Take time to imagine a stop sign every time you have thoughts that you’re not perfect enough, smart enough, confident enough, then replace it with thoughts of you in your ideal situation (applause after your presentation, that date being filled with meaningful conversation and good laughs, and so on). Do what works for you. It might not be a stop sign, but perhaps the soothing ebb and flow of a tide or even thinking of your favorite color.

It’s believed that visualizing a desired outcome is almost as if the body is actually experiencing it. So no wonder you may feel “down” and “blah” at times. If you’re always thinking bad, you will feel bad because it’s like your body’s going through where your thoughts are taking it.

In fact, a Psychology Today article mentions that ” . . . research has revealed that mental practices are almost effective as true physical practice, and that doing both is more effective than either alone.” So, it certainly can’t hurt!

For more about the power of positive thinking, check out this story:

Eat healthy foods:

Don’t be tempted to throw your healthy lifestyle off when a case of nerves strikes. There’s lots to be said about the stress/food connection involving cortisol (the stress hormone itself) that actually triggers our intense cravings for things like salts and sweets.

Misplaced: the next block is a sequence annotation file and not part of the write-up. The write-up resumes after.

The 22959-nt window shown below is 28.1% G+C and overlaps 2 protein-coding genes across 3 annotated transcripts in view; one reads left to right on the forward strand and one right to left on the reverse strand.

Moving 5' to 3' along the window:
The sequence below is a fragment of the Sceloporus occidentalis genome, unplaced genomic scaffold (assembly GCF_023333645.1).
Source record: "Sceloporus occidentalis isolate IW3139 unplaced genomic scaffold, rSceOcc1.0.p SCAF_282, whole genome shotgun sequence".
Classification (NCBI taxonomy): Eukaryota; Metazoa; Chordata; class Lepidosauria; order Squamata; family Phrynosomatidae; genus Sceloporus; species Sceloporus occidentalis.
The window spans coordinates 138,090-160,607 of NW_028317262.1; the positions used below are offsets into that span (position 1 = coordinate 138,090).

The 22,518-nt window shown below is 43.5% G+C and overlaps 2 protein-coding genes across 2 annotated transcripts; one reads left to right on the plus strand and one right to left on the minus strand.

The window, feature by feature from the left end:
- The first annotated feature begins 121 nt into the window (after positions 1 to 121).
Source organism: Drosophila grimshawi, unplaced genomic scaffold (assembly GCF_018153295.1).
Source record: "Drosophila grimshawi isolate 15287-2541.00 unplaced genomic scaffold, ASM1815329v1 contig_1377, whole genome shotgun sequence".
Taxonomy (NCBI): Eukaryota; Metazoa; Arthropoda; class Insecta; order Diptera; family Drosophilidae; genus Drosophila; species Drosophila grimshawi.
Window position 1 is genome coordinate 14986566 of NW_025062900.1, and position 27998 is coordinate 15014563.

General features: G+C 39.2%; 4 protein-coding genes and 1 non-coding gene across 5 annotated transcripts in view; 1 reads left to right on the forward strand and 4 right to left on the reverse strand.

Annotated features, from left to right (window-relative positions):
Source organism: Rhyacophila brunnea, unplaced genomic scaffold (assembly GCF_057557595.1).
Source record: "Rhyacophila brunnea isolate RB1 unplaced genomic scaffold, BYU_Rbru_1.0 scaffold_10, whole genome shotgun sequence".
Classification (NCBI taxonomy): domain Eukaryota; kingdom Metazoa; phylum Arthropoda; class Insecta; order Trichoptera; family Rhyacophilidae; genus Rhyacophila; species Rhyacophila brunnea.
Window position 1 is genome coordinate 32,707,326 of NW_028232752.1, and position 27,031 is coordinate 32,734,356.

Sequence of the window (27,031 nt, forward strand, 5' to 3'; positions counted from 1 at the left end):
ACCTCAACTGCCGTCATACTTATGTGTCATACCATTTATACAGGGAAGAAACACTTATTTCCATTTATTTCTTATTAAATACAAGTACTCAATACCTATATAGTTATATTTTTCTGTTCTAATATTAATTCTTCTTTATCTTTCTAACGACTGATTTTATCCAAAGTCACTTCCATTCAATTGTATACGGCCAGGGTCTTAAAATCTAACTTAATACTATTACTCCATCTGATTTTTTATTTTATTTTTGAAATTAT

Resist the urge by reminding yourself how great you feel and look thanks to those organic apples and avocado smoothies you enjoy. You can connect on that first date or make it though a tough business meeting without devouring pizza and chips.

So, believe in yourself, ignore the naysayers and remember that it’s important for your overall health to be happy not just some of the time, but all of the time. You’re worth it and you deserve it!

Here’s to YOU!

What techniques do you have to help manage stress? Please share; we’d love to hear from you.

Sources for this article include

Is it a fruit or a vegetable? A closer look at food category craziness

Ever need a Band-Aid? What about a Kleenex? Of course you’ve probably asked for these items from time to time, but technically, you’re asking for a particular brand name, not the actual item itself.